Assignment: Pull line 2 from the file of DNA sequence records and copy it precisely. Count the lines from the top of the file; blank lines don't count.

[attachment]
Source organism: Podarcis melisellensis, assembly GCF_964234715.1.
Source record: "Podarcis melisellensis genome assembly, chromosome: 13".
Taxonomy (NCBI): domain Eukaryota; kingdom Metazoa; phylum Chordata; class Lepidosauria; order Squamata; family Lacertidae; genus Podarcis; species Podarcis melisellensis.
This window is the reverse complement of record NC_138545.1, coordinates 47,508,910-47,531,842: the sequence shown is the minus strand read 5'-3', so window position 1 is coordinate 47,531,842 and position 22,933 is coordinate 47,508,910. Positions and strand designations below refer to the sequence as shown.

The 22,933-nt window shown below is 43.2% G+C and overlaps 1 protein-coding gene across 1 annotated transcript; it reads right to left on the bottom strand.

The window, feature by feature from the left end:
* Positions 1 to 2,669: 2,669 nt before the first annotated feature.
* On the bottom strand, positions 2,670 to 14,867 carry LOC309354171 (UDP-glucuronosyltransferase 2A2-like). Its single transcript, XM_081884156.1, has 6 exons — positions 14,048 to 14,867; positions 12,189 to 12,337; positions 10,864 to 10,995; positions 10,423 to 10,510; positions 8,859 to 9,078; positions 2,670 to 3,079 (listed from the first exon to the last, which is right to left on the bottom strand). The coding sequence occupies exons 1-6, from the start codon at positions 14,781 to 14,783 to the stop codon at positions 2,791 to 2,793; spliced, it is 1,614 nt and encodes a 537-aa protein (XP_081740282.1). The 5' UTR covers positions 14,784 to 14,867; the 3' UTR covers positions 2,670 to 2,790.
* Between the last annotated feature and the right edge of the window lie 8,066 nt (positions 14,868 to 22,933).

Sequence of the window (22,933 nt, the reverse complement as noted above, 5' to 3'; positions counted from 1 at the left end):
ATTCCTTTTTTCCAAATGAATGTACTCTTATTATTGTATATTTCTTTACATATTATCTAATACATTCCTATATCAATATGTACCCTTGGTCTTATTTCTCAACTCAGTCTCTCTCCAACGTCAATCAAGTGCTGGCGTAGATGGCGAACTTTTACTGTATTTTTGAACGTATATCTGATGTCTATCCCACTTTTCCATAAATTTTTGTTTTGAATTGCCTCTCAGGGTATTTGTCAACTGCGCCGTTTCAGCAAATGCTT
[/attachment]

Source record: "Podarcis melisellensis genome assembly, chromosome: 13".